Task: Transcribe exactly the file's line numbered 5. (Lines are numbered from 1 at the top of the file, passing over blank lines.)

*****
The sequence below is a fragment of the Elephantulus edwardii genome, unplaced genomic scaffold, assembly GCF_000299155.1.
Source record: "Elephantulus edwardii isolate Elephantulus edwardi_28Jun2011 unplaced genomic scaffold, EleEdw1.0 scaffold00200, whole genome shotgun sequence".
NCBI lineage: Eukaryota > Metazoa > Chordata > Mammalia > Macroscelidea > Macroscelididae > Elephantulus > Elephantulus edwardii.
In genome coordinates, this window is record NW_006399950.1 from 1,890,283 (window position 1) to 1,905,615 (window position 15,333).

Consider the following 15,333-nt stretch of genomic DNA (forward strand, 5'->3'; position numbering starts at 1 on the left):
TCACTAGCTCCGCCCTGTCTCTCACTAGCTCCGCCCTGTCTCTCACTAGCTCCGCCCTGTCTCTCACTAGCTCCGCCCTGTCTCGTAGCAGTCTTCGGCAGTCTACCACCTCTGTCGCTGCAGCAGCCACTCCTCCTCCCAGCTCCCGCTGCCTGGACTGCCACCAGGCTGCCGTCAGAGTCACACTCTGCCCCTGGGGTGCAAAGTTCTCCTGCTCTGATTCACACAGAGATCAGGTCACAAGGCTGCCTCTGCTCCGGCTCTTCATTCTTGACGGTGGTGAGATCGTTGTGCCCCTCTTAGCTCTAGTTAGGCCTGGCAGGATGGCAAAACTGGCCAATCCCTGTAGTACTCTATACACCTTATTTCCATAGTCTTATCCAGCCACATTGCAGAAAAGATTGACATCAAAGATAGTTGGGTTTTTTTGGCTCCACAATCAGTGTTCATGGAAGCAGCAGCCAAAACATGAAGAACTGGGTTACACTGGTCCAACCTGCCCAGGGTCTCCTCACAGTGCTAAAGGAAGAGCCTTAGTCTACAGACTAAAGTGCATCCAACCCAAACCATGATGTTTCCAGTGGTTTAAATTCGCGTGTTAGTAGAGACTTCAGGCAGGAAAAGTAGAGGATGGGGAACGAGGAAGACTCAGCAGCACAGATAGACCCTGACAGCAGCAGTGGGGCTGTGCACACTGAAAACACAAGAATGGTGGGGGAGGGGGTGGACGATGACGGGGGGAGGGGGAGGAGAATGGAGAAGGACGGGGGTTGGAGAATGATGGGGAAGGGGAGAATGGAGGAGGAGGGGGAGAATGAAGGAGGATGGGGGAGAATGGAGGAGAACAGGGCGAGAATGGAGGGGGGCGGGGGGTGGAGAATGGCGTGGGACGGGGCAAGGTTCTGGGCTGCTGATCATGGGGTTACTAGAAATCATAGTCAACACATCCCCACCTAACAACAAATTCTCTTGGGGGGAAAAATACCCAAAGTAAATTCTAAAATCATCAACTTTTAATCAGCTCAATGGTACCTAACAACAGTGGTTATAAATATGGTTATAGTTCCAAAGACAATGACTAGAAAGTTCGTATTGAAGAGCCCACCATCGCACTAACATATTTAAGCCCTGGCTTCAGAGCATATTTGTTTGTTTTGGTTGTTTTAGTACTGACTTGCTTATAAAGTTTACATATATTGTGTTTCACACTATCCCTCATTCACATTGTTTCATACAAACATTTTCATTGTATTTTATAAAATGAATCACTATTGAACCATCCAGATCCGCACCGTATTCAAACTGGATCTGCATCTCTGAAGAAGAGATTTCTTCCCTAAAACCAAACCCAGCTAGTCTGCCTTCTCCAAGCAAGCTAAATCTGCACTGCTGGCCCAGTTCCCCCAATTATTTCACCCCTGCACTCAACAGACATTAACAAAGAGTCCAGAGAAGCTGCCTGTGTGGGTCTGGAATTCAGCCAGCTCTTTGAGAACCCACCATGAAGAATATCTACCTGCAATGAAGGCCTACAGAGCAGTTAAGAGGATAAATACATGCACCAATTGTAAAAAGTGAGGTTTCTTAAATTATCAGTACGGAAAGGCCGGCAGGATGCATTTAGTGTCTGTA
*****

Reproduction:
Consider the following 15,333-nt stretch of genomic DNA (forward strand, 5'->3'; position numbering starts at 1 on the left):